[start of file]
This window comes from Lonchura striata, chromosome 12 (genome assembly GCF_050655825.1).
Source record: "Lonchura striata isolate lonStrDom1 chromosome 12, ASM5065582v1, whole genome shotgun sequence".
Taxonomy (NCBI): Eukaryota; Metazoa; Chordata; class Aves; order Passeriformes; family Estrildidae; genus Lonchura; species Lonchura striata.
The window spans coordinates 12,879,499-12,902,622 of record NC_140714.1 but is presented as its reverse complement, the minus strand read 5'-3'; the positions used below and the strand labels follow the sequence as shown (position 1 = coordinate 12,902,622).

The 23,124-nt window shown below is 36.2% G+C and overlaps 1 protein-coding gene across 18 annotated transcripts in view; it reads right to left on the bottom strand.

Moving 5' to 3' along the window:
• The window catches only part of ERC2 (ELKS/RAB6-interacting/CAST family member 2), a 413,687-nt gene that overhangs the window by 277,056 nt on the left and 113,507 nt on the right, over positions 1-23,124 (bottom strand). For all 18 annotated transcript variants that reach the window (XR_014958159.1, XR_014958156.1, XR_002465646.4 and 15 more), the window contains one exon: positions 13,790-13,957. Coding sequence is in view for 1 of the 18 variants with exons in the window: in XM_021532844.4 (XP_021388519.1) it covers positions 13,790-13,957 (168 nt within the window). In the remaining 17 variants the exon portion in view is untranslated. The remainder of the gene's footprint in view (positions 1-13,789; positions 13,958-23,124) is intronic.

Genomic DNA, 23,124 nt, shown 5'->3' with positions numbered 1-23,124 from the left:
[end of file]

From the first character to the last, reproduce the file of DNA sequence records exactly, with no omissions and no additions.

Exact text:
This window comes from Lonchura striata, chromosome 12 (genome assembly GCF_050655825.1).
Source record: "Lonchura striata isolate lonStrDom1 chromosome 12, ASM5065582v1, whole genome shotgun sequence".
Taxonomy (NCBI): Eukaryota; Metazoa; Chordata; class Aves; order Passeriformes; family Estrildidae; genus Lonchura; species Lonchura striata.
The window spans coordinates 12,879,499-12,902,622 of record NC_140714.1 but is presented as its reverse complement, the minus strand read 5'-3'; the positions used below and the strand labels follow the sequence as shown (position 1 = coordinate 12,902,622).

The 23,124-nt window shown below is 36.2% G+C and overlaps 1 protein-coding gene across 18 annotated transcripts in view; it reads right to left on the bottom strand.

Moving 5' to 3' along the window:
• The window catches only part of ERC2 (ELKS/RAB6-interacting/CAST family member 2), a 413,687-nt gene that overhangs the window by 277,056 nt on the left and 113,507 nt on the right, over positions 1-23,124 (bottom strand). For all 18 annotated transcript variants that reach the window (XR_014958159.1, XR_014958156.1, XR_002465646.4 and 15 more), the window contains one exon: positions 13,790-13,957. Coding sequence is in view for 1 of the 18 variants with exons in the window: in XM_021532844.4 (XP_021388519.1) it covers positions 13,790-13,957 (168 nt within the window). In the remaining 17 variants the exon portion in view is untranslated. The remainder of the gene's footprint in view (positions 1-13,789; positions 13,958-23,124) is intronic.

Genomic DNA, 23,124 nt, shown 5'->3' with positions numbered 1-23,124 from the left: